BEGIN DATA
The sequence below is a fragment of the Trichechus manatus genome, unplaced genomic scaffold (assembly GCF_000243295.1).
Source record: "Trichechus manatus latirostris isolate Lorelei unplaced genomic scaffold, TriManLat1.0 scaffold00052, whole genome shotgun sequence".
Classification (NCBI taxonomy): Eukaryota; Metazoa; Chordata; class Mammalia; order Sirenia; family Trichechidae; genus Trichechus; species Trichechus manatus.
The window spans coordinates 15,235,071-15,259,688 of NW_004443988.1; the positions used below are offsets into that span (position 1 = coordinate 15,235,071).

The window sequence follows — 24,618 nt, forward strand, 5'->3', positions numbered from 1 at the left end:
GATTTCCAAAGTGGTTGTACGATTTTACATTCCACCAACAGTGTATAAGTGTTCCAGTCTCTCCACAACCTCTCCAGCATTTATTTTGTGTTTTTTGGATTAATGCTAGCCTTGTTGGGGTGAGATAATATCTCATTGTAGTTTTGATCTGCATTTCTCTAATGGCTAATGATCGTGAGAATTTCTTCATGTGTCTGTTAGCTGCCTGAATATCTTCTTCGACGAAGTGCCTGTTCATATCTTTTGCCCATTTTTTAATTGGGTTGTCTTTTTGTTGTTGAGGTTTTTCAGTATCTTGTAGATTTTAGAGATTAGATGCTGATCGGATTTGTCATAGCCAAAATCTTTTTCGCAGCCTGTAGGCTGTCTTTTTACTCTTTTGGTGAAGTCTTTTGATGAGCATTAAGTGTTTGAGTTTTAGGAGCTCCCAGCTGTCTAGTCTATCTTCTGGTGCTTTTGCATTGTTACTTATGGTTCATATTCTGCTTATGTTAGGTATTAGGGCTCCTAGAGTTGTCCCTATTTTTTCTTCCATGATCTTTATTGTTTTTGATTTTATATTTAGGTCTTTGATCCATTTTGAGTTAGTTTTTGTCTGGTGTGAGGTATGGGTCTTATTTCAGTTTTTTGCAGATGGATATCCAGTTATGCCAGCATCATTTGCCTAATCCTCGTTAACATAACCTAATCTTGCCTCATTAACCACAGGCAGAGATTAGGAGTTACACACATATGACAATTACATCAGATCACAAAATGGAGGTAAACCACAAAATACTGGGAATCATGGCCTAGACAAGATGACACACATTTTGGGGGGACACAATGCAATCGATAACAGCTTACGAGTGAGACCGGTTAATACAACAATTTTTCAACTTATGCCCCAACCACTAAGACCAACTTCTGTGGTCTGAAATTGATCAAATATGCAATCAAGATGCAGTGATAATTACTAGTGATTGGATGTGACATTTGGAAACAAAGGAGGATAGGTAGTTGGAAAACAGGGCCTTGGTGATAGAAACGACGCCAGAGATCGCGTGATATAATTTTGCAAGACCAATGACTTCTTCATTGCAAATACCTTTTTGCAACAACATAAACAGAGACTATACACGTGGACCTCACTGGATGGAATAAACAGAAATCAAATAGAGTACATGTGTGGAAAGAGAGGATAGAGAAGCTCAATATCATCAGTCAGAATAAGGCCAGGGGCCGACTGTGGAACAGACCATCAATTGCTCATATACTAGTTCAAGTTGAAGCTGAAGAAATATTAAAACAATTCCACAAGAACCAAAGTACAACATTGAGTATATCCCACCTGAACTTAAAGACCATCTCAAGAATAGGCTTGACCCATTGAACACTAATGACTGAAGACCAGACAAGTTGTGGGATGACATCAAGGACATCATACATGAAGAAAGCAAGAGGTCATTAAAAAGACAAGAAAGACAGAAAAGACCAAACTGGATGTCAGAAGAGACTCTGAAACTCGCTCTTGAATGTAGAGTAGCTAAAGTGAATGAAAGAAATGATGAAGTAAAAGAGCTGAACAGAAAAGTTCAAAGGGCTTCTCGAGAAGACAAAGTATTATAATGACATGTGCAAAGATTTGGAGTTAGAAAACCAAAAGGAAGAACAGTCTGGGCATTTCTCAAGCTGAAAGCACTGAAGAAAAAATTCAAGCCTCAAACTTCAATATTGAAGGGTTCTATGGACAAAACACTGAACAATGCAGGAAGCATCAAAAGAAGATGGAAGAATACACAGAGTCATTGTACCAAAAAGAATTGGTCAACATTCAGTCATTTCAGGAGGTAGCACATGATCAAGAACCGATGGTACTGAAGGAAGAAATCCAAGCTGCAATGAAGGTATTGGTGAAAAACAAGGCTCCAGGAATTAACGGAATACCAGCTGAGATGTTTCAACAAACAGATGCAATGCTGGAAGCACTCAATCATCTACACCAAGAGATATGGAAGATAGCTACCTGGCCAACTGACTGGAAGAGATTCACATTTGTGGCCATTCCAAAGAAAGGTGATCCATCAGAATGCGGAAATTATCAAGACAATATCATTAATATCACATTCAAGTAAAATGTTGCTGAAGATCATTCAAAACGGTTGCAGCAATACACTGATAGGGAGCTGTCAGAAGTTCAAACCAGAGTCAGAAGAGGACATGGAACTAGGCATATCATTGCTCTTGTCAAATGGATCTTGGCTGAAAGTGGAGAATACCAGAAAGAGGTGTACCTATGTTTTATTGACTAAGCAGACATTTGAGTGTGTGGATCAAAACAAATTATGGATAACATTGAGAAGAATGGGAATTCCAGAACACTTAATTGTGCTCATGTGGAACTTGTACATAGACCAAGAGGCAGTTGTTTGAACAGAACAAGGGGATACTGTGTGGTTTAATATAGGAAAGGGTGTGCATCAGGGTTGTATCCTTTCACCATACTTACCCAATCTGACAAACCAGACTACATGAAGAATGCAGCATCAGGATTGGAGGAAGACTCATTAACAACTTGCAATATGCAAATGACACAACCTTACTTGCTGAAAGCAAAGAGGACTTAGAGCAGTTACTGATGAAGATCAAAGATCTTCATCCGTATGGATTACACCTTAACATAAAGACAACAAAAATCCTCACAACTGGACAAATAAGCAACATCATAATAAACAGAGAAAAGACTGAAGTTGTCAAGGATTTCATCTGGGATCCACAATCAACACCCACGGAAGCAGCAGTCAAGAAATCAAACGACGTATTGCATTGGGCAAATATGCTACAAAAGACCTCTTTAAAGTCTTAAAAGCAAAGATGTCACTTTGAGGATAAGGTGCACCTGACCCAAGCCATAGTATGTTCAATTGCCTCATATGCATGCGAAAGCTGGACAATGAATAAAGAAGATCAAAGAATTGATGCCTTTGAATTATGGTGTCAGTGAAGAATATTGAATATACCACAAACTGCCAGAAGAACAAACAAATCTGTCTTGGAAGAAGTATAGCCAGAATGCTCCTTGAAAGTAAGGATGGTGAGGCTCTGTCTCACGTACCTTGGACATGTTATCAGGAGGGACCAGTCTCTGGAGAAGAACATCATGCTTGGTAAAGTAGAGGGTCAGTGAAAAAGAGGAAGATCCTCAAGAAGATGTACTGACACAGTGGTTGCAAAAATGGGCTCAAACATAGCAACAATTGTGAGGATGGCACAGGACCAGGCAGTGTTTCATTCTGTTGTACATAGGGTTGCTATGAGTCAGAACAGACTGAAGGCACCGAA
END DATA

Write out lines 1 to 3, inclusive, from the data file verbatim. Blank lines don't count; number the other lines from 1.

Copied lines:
The sequence below is a fragment of the Trichechus manatus genome, unplaced genomic scaffold (assembly GCF_000243295.1).
Source record: "Trichechus manatus latirostris isolate Lorelei unplaced genomic scaffold, TriManLat1.0 scaffold00052, whole genome shotgun sequence".
Classification (NCBI taxonomy): Eukaryota; Metazoa; Chordata; class Mammalia; order Sirenia; family Trichechidae; genus Trichechus; species Trichechus manatus.